This article is a sub-page of the “Choosing Bowings” page.
Normally we plan our bowings to avoid sudden and extreme changes in bow speed (unless deliberately needed for special effects). This planning is especially necessary for figures in which the alternation of long and short notes note creates “asymmetrical” patterns (see also Dotted Rhythms) which, without any remedial action on our part, would lead us into an unwanted, inappropriate part of the bow. In asymmetrical figures we basically have three possible choices of bowings: the retake, playing several notes consecutive notes in the same bow direction (as in hooked, portato or flying spiccato bowings) and sleight of hand. Let’s look now at these three possibilities:
1: THE RETAKE AS A SOLUTION TO RHYTHMICAL ASYMMETRY
If we can lift our bow off the string before or after the short note, then this enables us to move our bow, silently in the air, back to where we want it to be. This, along with “hooked bowings” (see below) is one of the easiest ways to solve the problems of bow division posed by repeated dotted figures.
The subject of “retakes” has its own dedicated page:
2: HOOKED (OR PORTATO) BOWINGS AS A SOLUTION TO RHYTHMICAL ASYMMETRY
In those asymmetrical passages in which the musical articulation does not allow us to lift our bow off the string and thus “retake” it, we can avoid the bunnyhop accents (see below) by using “hooked bowings”. Here, we “hook in” the little note in the same bow direction as the previous longer note. The difference between hooked and portato is simply the amount of connection we have between the notes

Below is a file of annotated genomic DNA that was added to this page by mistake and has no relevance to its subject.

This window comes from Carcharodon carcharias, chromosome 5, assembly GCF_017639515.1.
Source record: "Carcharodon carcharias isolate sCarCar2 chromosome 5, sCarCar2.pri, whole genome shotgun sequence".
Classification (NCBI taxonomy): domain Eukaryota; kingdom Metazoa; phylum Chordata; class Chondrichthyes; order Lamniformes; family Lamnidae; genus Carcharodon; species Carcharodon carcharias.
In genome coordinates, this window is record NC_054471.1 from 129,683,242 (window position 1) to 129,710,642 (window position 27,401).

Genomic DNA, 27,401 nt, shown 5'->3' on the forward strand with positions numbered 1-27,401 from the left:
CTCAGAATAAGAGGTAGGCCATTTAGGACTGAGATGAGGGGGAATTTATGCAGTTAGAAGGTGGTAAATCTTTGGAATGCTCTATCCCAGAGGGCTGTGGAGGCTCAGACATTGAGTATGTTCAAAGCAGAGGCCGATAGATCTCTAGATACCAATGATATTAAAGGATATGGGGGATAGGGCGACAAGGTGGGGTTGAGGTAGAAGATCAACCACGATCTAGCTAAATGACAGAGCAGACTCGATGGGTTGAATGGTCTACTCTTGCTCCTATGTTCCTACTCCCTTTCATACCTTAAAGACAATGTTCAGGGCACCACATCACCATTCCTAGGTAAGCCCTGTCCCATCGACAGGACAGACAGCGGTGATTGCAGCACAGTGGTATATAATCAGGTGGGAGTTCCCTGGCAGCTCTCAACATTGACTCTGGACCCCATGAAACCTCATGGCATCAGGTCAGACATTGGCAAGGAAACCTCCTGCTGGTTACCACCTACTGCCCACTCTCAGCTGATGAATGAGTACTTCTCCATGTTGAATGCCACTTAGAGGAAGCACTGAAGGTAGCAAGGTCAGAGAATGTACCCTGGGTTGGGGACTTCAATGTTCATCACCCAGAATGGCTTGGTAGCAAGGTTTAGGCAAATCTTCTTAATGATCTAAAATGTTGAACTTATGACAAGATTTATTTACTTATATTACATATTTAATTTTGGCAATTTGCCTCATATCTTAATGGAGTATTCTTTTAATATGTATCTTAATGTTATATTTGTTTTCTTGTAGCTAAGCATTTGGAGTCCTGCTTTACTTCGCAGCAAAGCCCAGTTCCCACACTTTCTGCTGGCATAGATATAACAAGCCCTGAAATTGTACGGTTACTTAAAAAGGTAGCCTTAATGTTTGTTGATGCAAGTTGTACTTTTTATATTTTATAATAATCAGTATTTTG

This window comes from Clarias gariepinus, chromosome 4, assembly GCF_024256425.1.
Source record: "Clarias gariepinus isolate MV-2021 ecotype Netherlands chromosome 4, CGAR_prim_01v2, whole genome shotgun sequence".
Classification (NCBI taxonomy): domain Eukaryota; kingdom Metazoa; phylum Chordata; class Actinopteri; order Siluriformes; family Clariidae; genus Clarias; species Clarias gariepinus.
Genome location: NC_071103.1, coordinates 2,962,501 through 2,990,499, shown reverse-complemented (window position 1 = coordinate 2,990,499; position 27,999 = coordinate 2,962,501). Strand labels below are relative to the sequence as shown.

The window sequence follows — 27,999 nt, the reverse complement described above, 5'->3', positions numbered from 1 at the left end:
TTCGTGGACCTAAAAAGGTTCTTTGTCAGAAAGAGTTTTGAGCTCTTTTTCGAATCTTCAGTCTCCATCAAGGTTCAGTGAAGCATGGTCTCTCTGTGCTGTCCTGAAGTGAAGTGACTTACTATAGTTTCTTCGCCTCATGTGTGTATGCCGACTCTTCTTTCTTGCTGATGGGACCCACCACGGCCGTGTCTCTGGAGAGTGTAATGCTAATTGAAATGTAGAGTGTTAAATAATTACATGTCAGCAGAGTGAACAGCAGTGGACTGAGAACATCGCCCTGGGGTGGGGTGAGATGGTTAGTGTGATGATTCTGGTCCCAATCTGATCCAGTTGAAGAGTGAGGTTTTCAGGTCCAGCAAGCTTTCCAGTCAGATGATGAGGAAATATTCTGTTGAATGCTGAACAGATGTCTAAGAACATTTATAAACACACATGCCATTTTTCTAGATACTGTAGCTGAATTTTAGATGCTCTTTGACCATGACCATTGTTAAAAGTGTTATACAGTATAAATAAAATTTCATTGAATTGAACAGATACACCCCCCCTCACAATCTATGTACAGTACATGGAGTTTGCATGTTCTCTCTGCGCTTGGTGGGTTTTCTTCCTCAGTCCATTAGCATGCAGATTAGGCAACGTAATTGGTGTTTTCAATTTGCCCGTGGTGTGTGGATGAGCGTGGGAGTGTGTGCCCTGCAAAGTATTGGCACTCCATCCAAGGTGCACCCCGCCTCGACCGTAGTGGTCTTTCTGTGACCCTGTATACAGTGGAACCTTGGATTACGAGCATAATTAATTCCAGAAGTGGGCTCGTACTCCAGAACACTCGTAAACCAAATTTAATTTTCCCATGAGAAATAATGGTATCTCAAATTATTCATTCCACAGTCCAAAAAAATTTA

The hook/portato is an alternative to the retake. Here below are the same three examples that we used to illustrate the retake, now bowed with the hooked bowing instead:
If our “short notes” are spiccato then we might play them all in the same bow direction, in a brief “flying spiccato”:
If we don’t use the hooked/portato bowing, the retake or the flying spiccato bowing solutions then there are two possible (but not obligatory/unavoidable) negative outcomes:
- an accent is caused on the little note(s) due to the fact that we need to use a suddenly much faster bow on it/them in order to get back to the end of the bow for the start of the next long note, or
- if we try to play the passage without accents on the short notes, our bow finds itself gradually working its way more and more to one end, which is why we could consider these bowings as “unsustainable”.
The back legs of rabbits are much more powerful than their front legs. This is why their running rhythm resembles more a dotted rhythm than the regular binary flow of other animals whose front and back legs are symmetrical. Playing dotted rhythms with hooked bowings (or retakes) is a way to avoid sounding like a panicked rabbit because these bowings eliminate the possibility of unwanted “bunnyhop accents” being given to the short notes by the sudden fast bow stroke.
3: SLEIGHT OF HAND: ASYMMETRICAL FIGURES THAT CAN’T BE HOOKED, FLOWN OR RETAKEN:
Unfortunately, not all asymmetrical figures are suitable for hooked, portato and flying bowings or retakes. Retakes require “air-time” to get the bow back towards the frog. Hooked and portato bowings require that we can relax the bow pressure (and speed?) on the long note in order to be able to “restart” the bow on the short note. But sometimes we can do neither! In the examples shown below, even though the bow is playing dotted rhythms (as shown in the second line), the “music” is not “dotted”: the notes flow uninterruptedly. Because of this, the “hooked” bowings that can make our life so much easier when playing dotted rhythms are much less appropriate here: we just don’t have time to stop and restart the bow (nor of course to retake it). So what then can we do in the following figures to avoid the bunnyhop?